2,3,7,8-isomer. The data in this study has also been discussed by
    Young et al. (1983). These authors concluded that the levels do not
    correlate well with known exposure data or with health status.

         Rappe et al. (1984) reported the presence of 2,3,7,8-substituted
    PCDDs and PCDFs in samples of human adipose tissue from Northern
    Sweden. A series of reports presented during the period 1984-1986
    confirms these observations and it has been clearly shown that there
    is a background of 2,3,7,8-substituted PCDDs and PCDFs in the general
    population in the industrialized part of the world. Most of these
    reports are lacking data on how the sampled people were selected and
    possible exposure to PCDDs and PCDFs. Consequently, these studies
    might not be representative. A series of earlier studies failed to
    detect these background levels due to insufficiently low detection
    levels. The Swedish study included 31 people, of which 18 were exposed
    to phenoxy esters and 13 were nonexposed. The group included 17 cancer
    patients and 14 non-cancer patients. The different groups were matched
    against each other. No difference in the levels, isomer patterns, or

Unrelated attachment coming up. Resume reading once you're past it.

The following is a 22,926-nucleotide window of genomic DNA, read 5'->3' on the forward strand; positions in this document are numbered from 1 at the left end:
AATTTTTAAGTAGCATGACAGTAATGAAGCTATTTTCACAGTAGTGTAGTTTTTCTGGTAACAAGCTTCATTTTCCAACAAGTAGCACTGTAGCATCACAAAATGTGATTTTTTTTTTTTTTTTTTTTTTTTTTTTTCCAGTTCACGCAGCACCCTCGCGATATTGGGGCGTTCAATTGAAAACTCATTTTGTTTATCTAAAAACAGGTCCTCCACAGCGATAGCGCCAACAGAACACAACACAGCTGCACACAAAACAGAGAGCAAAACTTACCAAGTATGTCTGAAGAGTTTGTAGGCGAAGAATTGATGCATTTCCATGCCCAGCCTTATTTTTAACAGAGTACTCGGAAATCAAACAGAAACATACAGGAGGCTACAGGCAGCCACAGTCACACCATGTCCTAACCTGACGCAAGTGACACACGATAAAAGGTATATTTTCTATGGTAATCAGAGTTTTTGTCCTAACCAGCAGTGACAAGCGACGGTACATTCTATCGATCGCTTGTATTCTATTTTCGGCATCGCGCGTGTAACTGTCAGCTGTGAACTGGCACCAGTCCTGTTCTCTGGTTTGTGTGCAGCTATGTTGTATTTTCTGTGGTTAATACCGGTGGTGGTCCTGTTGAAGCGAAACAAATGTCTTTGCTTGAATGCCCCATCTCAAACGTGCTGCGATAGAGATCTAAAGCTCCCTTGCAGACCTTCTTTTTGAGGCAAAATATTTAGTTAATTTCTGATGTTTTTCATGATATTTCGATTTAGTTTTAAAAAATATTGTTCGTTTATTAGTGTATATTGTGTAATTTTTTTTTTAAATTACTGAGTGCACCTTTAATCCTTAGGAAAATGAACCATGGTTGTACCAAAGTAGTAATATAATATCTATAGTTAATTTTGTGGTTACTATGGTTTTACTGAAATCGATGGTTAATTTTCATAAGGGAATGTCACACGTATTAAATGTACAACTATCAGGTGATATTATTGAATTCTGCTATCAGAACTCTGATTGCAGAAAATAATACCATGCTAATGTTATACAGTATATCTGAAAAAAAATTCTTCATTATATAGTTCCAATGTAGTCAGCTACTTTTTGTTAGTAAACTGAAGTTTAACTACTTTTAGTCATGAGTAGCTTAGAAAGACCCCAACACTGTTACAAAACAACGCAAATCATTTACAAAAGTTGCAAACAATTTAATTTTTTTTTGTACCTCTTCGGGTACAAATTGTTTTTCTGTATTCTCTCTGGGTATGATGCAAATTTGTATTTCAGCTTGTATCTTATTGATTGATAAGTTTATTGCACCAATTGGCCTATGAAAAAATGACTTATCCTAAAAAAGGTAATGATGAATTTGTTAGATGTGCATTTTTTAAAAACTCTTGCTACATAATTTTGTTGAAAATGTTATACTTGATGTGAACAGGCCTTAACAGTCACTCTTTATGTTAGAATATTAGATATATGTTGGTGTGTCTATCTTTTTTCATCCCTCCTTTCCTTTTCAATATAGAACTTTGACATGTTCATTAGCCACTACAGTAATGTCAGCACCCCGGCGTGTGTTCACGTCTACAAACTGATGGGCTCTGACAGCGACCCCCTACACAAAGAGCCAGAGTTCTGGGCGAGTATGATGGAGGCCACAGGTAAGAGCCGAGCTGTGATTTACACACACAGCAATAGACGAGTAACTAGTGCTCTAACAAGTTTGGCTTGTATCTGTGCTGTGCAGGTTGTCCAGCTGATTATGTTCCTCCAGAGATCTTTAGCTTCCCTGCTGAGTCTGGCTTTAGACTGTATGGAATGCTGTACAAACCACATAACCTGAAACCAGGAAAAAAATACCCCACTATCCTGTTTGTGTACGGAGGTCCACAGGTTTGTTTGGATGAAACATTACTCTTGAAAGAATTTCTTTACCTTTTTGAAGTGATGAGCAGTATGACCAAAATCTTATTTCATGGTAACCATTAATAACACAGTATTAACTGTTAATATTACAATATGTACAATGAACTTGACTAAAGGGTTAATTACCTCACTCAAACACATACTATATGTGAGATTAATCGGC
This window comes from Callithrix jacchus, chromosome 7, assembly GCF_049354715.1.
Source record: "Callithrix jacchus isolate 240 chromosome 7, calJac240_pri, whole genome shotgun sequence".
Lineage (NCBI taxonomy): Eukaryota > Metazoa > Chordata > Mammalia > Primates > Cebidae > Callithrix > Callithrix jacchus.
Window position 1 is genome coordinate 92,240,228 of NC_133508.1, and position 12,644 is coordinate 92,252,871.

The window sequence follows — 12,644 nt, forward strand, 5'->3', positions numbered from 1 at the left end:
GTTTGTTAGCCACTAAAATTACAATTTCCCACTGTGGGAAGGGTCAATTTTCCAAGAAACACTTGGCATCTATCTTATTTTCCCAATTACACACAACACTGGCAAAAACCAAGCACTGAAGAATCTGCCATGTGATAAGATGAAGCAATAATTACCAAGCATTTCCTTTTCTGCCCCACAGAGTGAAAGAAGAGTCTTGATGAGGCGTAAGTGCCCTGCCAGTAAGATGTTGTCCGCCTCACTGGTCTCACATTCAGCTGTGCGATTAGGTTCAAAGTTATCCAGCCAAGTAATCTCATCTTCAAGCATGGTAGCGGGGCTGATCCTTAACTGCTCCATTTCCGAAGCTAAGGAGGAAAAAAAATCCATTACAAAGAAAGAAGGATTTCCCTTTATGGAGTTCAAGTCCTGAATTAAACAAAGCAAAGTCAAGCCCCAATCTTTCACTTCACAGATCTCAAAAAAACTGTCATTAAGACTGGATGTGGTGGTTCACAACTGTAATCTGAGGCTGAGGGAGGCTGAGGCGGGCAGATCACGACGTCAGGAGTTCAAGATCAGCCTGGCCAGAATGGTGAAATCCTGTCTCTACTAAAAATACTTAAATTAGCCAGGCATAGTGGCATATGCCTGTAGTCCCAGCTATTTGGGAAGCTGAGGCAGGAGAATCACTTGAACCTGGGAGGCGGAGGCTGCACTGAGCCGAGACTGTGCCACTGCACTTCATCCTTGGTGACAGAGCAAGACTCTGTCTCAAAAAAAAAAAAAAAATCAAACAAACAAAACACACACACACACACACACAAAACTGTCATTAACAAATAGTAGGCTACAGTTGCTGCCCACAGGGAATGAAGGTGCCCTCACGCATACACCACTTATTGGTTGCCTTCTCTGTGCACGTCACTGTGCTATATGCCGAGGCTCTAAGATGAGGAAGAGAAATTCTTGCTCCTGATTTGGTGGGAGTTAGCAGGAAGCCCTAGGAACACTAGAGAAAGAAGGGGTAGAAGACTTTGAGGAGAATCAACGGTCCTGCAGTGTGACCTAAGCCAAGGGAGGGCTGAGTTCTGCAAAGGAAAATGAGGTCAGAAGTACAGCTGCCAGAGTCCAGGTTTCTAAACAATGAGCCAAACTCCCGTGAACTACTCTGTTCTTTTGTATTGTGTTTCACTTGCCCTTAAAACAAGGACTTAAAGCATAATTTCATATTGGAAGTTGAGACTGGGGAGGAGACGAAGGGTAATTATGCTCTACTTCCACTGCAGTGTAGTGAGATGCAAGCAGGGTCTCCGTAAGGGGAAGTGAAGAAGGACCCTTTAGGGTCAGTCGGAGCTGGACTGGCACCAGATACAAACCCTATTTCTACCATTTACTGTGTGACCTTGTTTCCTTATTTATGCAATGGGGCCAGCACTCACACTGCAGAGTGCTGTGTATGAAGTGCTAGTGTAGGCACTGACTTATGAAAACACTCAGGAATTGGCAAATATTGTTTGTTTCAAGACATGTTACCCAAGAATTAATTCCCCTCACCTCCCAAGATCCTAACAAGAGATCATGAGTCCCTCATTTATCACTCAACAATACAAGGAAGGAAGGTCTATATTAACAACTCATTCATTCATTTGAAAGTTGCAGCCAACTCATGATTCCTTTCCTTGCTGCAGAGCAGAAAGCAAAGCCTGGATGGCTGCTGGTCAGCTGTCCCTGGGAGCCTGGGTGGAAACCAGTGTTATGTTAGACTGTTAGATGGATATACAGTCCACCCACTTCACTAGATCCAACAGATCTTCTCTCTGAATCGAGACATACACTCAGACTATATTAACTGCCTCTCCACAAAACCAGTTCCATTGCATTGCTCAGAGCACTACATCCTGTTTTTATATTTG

ranges could be found between these subgroups (Nygren et al., 1986).
    The mean values for these 31 people are given in Table 29.

         Schecter et al. (1986a) reported the mean levels of PCDDs and
    PCDFs in 46 samples of adipose tissue collected in Canada and in 8
    samples from the USA (see Table 29). The Canadian samples were taken
    from people who had died in 1976 from car accidents, drownings,

    trauma, and suicide. The samples included all ages and both sexes and
    came from all over the country. The USA samples, (1983-1984), were
    taken from biopsies from New York State residents during the course of
    normal medical procedures, and also from autopsies. Table 29 also
    includes the PCDD and PCDF levels in adipose tissue samples from Viet
    Nam (Schecter et al., 1986b) and from cancer patients in Japan (Ono et
    al., 1986).

         It is interesting to note the similarity between isomers present,
    levels of isomers, isomeric patterns, and congener profiles in samples
    collected from the general population in industrialized countries on
    three continents. The profile of the PCDD isomers shows increasing
    levels with an increasing number of chlorine atoms; the level of OCDD
    is 230-900 pg/g. On the other hand, the profile of PCDFs shows a
    maximum for 2,3,4,7,8-penta- or 1,2,3,6,7,8-hexaCDF. The difference in
    levels found between samples from South and North Viet Nam may be
    explained by spraying during the war in the 1960s and by the
    difference in industrial activities between the two parts of the